Jul 22, 2011

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Limbo Review

Limbo Review

Released over a year ago on Xbox Live, Limbo has finally made its way onto the PlayStation Network.  Developed by PlayDead, Limbo delivers quite a bit in a very small package. Limbo is one game you will not mind being stuck in.

Limbo is unique in a lot of different ways.  The entire game is in black and white, and this is one aspect you will constantly notice but never be thrown off by.  The creators drew on film noir as inspiration and it is easily recognizable.  Most of the game is displayed under a grainy film and only during a couple of instances illustrate moments of pure white.

The game is created under the idea of constant motion and every level is connected without breaking.  Like great action sequences in movies, there are no points within the game where it breaks away.  The title is about 100 megabytes, small enough for it to never pause for loading purposes during gameplay.  Limbo‘s flow could almost be described as groundbreaking.  The artistic style, including colors, level design and character models make for a pure experience for the eyes.

While the visual display is it’s strongest suit, it is not the games only highlight.  The musical score is well crafted and blends into the game as if it were not created in a sound booth but by the game’s environment.  It never tries to do more than it should, and is at some points almost completely absent. Generally, the only sounds found in the game are those created from movement within the environment and it helps set the mood with unbelievable effectiveness.

The animations found within the game are smooth but the controls are a little loose.  The controls are extremely basic, and a player is only able to jump, grab, flip switches, walk and run. With only a handful of commands, this game will render half of the buttons on your controller useless.  Should this game ever make its way onto a portable system, it will be able to translate nicely.  Since Limbo is a 2D puzzle platformer, the simple controls make sense. You’ll spend the majority of the game pulling levels, climbing ropes or jumping onto platforms as you solve the various puzzles throughout the game. Limbo‘s puzzles can take a second to figure out, but players should not find them terribly difficult yet still very satisfying.

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Limbo‘s story is a highly debated topic across forums from gamers who have completed the hour long quest.  Officially, the game focuses on a nameless boy who is on the brink of hell.  How he got there is never made clear.  He travels through a forest on a quest to find his sister encountering only a handful of other people and creatures along the way.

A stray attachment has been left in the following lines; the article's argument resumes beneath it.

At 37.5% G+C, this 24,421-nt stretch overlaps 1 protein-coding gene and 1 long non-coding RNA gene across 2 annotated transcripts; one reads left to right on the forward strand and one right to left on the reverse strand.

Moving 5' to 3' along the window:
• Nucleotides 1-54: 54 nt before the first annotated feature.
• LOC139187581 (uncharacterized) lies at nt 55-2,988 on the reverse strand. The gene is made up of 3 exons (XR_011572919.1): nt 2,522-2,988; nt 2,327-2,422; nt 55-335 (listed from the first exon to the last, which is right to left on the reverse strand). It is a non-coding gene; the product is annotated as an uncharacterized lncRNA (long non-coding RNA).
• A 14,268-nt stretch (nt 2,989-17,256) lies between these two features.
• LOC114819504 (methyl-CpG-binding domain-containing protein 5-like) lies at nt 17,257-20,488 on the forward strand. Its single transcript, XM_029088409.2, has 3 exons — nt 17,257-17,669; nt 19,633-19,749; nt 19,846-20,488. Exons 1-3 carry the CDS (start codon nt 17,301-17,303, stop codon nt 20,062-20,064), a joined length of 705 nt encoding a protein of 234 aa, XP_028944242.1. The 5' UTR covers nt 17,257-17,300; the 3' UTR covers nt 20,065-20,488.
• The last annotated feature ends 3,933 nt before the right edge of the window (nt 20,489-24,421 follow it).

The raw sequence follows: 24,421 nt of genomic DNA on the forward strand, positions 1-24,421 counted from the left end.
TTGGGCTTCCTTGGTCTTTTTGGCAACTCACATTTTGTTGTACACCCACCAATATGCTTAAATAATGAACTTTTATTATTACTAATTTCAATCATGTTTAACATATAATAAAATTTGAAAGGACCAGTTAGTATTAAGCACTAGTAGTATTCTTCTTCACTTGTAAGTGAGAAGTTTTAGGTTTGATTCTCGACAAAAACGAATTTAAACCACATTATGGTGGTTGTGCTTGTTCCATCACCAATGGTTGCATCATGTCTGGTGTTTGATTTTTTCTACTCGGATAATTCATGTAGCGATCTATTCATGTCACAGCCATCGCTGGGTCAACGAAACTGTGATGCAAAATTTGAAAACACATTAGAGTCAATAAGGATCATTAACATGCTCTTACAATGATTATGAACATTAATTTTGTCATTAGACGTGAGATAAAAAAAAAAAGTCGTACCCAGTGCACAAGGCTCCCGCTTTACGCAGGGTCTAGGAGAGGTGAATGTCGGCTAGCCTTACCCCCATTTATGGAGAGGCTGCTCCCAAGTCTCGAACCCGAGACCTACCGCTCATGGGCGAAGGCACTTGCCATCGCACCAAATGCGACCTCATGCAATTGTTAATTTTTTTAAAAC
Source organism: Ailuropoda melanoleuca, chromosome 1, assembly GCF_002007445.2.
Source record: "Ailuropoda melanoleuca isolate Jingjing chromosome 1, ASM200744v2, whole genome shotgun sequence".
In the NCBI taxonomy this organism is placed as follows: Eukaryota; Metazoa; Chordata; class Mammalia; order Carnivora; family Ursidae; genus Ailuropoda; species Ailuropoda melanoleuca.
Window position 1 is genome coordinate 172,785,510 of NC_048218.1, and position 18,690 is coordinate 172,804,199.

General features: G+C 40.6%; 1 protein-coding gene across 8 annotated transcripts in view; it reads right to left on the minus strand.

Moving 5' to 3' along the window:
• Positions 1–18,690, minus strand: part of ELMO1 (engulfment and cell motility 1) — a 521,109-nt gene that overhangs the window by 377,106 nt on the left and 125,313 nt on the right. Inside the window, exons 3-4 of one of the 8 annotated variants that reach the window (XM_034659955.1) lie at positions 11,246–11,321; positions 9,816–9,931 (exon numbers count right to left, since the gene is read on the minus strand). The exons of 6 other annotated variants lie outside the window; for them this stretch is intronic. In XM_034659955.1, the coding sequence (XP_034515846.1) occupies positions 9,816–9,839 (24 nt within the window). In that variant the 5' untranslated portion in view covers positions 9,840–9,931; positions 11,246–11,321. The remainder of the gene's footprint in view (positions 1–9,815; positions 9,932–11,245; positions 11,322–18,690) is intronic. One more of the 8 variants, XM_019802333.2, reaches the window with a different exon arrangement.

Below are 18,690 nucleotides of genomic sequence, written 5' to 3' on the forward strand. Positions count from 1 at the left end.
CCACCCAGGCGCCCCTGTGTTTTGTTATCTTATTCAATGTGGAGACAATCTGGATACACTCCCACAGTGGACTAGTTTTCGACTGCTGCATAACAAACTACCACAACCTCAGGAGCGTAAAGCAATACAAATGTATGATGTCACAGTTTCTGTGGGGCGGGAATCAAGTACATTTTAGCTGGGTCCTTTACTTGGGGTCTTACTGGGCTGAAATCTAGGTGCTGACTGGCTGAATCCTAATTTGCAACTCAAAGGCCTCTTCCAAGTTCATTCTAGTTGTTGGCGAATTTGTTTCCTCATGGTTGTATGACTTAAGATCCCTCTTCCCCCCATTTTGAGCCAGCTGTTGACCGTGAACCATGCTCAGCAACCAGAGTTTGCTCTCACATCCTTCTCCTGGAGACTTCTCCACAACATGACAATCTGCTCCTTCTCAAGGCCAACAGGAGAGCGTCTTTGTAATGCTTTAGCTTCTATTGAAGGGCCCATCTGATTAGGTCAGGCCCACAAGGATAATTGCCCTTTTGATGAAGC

Limbo is a dark game and if at any point, your character dies, you will find out just how dark the game can be.  The minds at PlayDead have created death sequences not for the faint of heart.  Often times, players might even begin to feel bad for the little boy.  There are a variety of ways to die, the least horrific being falling to your death.  Otherwise, you could witness the last breaths of your character leave his body as he drowns or watch his entire body be impaled on one of the many spikes throughout the game.  Also spread throughout the game are what appear to be rotting corpses, although there is no sign beside them indicating that they are corpses.  Perhaps the worst death in the game is one I will avoid detailing, but it too, is unbelievably morbid and worth playing the game to see.

The greatest downfall of this game is how long it is.  I understand why they did it, but it is still extremely short.  Watching a movie at a theater will cost you around $12 and be around two hours long.  At the time of this review, Limbo will cost you at least $12, and you could play through the game twice within a two hour time frame.  Replaying the same puzzles could get old after two or three times, so the only real replay value comes from carefully studying the game’s ambient features because this game has been meticulously detailed from top to bottom.

PlayDead has created a piece of art and used a video game as its canvas.  Their goal was simple, to illicit an emotional response from the player, and Limbo does just that.  Considering my visit to the North Carolina Museum of Art a few days ago, playing this game was extremely appropriate.  While this game is not long by any stretch of the imagination, it is refreshing for a game like Limbo to finally find its way onto the PlayStation Network.  This is a title everyone not of the faint of heart should play.  Creativity of this magnitude should be rewarded and the best way to do that is to buy it on the PlayStation Network or Xbox Live.  PlayDead knocked this title out of the park.

Platform: PlayStation 3 (Reviewed), Xbox 360
Genre: Puzzle, Platformer
Release Date: 07/19/11
Developer: PlayDead
Publisher: PlayDead
ESRB Rating: T (Teen)
MSRP: $15, $12(PlayStation Plus)